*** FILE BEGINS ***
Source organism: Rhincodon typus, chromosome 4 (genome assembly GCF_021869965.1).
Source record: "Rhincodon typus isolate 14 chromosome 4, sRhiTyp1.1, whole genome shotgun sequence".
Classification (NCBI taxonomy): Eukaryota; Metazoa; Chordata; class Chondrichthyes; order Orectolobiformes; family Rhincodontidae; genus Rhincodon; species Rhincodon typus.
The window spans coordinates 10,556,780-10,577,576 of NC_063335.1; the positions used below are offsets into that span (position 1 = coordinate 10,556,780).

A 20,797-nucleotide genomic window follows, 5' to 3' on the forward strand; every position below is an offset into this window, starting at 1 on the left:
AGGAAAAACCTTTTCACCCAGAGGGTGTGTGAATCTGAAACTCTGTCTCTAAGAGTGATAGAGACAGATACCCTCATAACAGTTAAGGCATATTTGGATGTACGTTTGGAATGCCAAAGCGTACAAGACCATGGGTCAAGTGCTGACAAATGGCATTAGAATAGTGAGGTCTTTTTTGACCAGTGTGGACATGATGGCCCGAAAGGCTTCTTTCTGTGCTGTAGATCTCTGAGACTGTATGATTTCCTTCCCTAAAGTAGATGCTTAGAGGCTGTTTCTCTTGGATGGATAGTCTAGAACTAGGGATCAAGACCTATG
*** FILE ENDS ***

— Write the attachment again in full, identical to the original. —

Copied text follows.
Source organism: Rhincodon typus, chromosome 4 (genome assembly GCF_021869965.1).
Source record: "Rhincodon typus isolate 14 chromosome 4, sRhiTyp1.1, whole genome shotgun sequence".
Classification (NCBI taxonomy): Eukaryota; Metazoa; Chordata; class Chondrichthyes; order Orectolobiformes; family Rhincodontidae; genus Rhincodon; species Rhincodon typus.
The window spans coordinates 10,556,780-10,577,576 of NC_063335.1; the positions used below are offsets into that span (position 1 = coordinate 10,556,780).

A 20,797-nucleotide genomic window follows, 5' to 3' on the forward strand; every position below is an offset into this window, starting at 1 on the left:
AGGAAAAACCTTTTCACCCAGAGGGTGTGTGAATCTGAAACTCTGTCTCTAAGAGTGATAGAGACAGATACCCTCATAACAGTTAAGGCATATTTGGATGTACGTTTGGAATGCCAAAGCGTACAAGACCATGGGTCAAGTGCTGACAAATGGCATTAGAATAGTGAGGTCTTTTTTGACCAGTGTGGACATGATGGCCCGAAAGGCTTCTTTCTGTGCTGTAGATCTCTGAGACTGTATGATTTCCTTCCCTAAAGTAGATGCTTAGAGGCTGTTTCTCTTGGATGGATAGTCTAGAACTAGGGATCAAGACCTATG